Ah the red in red-blooded, the wonderful ubiquitous tomato. How on earth did the Italians identify as true Italians before Africans gave them wheat for their pasta and the South Americans, tomato for their sauce?! Most tomatoes on the shelves in supermarkets are picked unripe and are sprayed with ethylene in storage to force ripening and as a result are less juicy and more mealy with much less sweetness and flavour, so tomatoes grown at home are far better than you can buy. Growing tomatoes at home is a must.
It seems that the tomato originally came from Peru and became domesticated in Mexico. In Europe it was the Spanish who first incorporated it into their cuisine and cultivation started as early as the 1540’s. The Italians only began using it as a food in their local dishes in the 17th century. By the beginning of the 18th Century many European countries and their colonies were eating tomatoes.
There are at least hundreds but more than likely thousands of tomato cultivars (last time we checked Eden Seeds in Australia had 126 different varieties) so why don’t you try to and find some really unusual ones to win friends and influence people. Here are some we like:
- Cherokee Purple – extremely sweet flavour.
- Daydream – heavy bearer over long period does well in the hot areas.
- Grosse Lisse – the backyard champion.
- Yellow Pear – excellent flavour, heavy bearing throughout the season and good for pickling as it is acid free.
- Stupice – extremely early, it would be good to have a few of these growing from the beginning of August so you can get your tomatoes well before the end of the year
Tomatoes are rich in vitamin C, in fact one medium sized tomato provides 40% of the recommended daily intake of vitamin C. It is also a good source of vitamin A and contains an important chemical known as lycopene which has shown evidence for reducing the risk of cancer.
It is best to sow tomatoes in late winter in a greenhouse or a warm micro-climate where you can be sure of frost-free conditions. We recommend growing indeterminate varieties as they need less space and can be staked and trained upwards. Don’t over-stack tomatoes as it will inhibit their growth, encourage disease and reduce total yield. Space them at least 35cm apart. We recommend planting basil close to the tomatoes once they are about 20-30cm tall as they are a companion plant and wont cast shade on your staked or wired tomatoes. Tomatoes don’t take well to over-watering when young but once the plants begin to get flowers the soil should not be allowed to dry out as they will more than like likely suffer from blossom end rot, so make sure you have a good mulch. Also you will have less chance of fungal disease with a REG bed because our in-ground irrigation means the leaves don’t get wet all the time. Don’t over water though or your fruit will split on the vine.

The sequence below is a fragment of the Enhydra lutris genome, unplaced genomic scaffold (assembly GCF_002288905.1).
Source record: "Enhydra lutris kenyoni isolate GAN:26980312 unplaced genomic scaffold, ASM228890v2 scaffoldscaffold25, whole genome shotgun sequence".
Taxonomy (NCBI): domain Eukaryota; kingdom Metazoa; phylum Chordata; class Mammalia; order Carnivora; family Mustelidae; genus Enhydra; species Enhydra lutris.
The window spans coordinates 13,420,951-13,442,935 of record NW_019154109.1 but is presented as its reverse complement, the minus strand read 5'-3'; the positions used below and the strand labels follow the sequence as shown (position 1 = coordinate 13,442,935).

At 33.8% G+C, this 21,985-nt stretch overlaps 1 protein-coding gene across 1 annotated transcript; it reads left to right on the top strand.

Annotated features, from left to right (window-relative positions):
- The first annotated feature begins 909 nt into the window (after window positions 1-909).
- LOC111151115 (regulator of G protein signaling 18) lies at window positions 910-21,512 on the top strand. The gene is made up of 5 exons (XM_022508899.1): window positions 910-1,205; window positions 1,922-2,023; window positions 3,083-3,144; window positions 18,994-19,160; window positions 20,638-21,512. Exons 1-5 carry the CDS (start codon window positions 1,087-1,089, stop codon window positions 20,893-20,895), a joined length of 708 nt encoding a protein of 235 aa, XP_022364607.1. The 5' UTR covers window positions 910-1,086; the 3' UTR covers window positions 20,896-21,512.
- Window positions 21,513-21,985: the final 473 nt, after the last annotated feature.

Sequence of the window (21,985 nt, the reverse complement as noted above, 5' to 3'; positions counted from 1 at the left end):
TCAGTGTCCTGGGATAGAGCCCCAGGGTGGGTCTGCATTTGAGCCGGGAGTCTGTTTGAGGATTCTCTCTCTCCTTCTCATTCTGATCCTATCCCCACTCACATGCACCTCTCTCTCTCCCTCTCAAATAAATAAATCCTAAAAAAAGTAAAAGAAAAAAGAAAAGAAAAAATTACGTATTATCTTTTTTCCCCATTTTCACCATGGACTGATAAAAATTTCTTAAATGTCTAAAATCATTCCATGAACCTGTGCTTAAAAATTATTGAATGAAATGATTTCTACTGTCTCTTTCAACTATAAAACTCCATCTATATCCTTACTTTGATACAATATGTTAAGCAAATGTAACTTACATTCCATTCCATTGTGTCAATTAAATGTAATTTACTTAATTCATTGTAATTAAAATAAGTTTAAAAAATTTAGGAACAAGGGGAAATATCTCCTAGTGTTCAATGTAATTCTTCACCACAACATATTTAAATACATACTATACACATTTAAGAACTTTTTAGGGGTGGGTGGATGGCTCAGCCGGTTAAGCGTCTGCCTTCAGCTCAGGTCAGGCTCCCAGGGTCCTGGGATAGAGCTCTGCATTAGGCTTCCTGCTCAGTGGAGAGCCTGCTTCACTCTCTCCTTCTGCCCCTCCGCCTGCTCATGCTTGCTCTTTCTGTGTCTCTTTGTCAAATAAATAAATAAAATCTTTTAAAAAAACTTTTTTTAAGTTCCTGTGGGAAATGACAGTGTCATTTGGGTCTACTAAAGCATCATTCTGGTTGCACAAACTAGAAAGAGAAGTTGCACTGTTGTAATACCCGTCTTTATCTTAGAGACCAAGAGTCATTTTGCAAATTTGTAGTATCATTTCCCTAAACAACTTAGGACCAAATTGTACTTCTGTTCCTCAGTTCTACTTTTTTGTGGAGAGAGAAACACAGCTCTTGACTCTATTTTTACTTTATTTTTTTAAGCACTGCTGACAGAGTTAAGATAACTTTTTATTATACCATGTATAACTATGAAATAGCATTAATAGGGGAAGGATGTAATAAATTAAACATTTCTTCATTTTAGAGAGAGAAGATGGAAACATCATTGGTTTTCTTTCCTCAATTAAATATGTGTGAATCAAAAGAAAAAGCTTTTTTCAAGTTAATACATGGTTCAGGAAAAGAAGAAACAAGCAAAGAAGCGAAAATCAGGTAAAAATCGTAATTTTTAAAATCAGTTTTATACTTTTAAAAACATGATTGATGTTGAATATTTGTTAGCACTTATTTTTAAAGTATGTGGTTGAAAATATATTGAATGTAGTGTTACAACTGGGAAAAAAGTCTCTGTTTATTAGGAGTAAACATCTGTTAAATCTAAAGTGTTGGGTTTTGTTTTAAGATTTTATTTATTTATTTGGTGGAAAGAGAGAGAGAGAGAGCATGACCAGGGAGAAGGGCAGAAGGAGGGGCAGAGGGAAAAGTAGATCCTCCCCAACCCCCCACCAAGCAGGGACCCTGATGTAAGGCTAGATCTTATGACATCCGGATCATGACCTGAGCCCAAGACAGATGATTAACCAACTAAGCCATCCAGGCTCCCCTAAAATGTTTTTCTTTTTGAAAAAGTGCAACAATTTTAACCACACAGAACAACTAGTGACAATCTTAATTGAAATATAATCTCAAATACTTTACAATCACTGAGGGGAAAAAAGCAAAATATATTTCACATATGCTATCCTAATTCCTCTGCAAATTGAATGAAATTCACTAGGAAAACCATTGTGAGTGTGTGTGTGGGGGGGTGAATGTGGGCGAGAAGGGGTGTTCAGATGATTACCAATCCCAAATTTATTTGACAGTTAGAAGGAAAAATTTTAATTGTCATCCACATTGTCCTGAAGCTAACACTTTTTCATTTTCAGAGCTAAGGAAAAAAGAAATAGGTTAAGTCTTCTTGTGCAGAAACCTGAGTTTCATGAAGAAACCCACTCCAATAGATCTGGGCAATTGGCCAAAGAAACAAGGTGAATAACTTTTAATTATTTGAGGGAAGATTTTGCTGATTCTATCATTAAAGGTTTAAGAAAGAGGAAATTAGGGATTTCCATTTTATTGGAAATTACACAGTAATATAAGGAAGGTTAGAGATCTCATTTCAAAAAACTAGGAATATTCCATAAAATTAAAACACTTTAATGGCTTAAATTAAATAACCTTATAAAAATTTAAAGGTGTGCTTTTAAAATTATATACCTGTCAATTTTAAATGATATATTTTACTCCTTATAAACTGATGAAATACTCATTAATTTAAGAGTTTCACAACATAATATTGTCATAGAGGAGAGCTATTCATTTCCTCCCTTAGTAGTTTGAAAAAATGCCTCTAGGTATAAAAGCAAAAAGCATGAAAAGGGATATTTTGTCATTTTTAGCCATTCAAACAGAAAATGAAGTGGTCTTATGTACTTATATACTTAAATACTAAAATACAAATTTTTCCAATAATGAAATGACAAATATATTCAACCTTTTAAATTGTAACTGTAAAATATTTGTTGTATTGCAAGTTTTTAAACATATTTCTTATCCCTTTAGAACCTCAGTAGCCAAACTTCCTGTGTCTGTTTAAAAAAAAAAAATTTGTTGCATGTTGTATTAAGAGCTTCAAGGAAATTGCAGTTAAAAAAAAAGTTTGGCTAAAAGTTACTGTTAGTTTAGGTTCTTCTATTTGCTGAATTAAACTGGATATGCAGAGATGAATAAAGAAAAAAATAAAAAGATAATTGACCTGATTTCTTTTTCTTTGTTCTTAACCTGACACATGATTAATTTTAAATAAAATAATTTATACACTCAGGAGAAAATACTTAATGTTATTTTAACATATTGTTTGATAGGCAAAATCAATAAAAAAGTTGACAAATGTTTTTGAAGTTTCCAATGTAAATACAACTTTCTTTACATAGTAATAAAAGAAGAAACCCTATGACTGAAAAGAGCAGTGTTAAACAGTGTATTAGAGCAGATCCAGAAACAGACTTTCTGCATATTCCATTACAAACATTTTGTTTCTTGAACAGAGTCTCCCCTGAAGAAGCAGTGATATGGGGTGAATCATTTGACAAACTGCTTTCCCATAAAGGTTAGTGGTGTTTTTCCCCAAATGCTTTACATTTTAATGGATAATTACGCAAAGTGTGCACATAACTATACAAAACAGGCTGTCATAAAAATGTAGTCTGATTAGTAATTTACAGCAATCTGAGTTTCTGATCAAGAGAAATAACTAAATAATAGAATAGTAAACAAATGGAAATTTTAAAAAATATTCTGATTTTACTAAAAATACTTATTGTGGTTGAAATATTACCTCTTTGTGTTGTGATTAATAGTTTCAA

Support and Training
Indeterminate varieties will need support through using any of many systems. You can use string or wire tied between poles at predetermined heights and then as the plants grow you can thread them between the wires. More commonly, gardeners will drive stakes in the ground (careful with the wicking beds!) and tie the tomatoes as they grow up. This makes cutting off the side shoots easy (keep for transplanting) and gets a good amount of air around the plants. Prune to a single or double stemmed vine. Your tomato plants are capable of producing up to 4 kilos each so good training and care is well rewarded.
Tomato plants should not be given the same level of nitrogen feeding as the leafy greens so save your fish fertilizer for them. They will enjoy soil that has just grown legumes like peas or beans so they follow on well from your broad beans. They do, however like a good amount of phosphorous though to stimulate fruit development, so before anything make sure you have attempted to get your soil biology up, lots of worms is always a good sign and bring on the worm juice and seaweed emulsion (make sure to dilute 10ml to at least 2litres for the seaweed and the worm juice should be about 1 cup to a litre of water.
Pests and diseases
Remember if you have trouble working out what is attacking your plants you can go to the amazing government website on pest and disease identification http://www.padil.gov.au/ .
Supermarket tomatoes are grown for their hard skin to resist bruising. Well there are other characteristics we can grow tomatoes for and some varieties can sit on your kitchen bench in a ripe condition and not go off for nearly 3 months! Of course there is always bottling too.
There is a tomato plant in Florida that has produced 32,000 tomatoes the size of golf balls weighing in at 522.4 kilos all from the single plant! Now come on home gardeners there is a real challenge for you!
“It’s difficult to think anything but pleasant thoughts while eating a homegrown tomato” Lewis Grizzard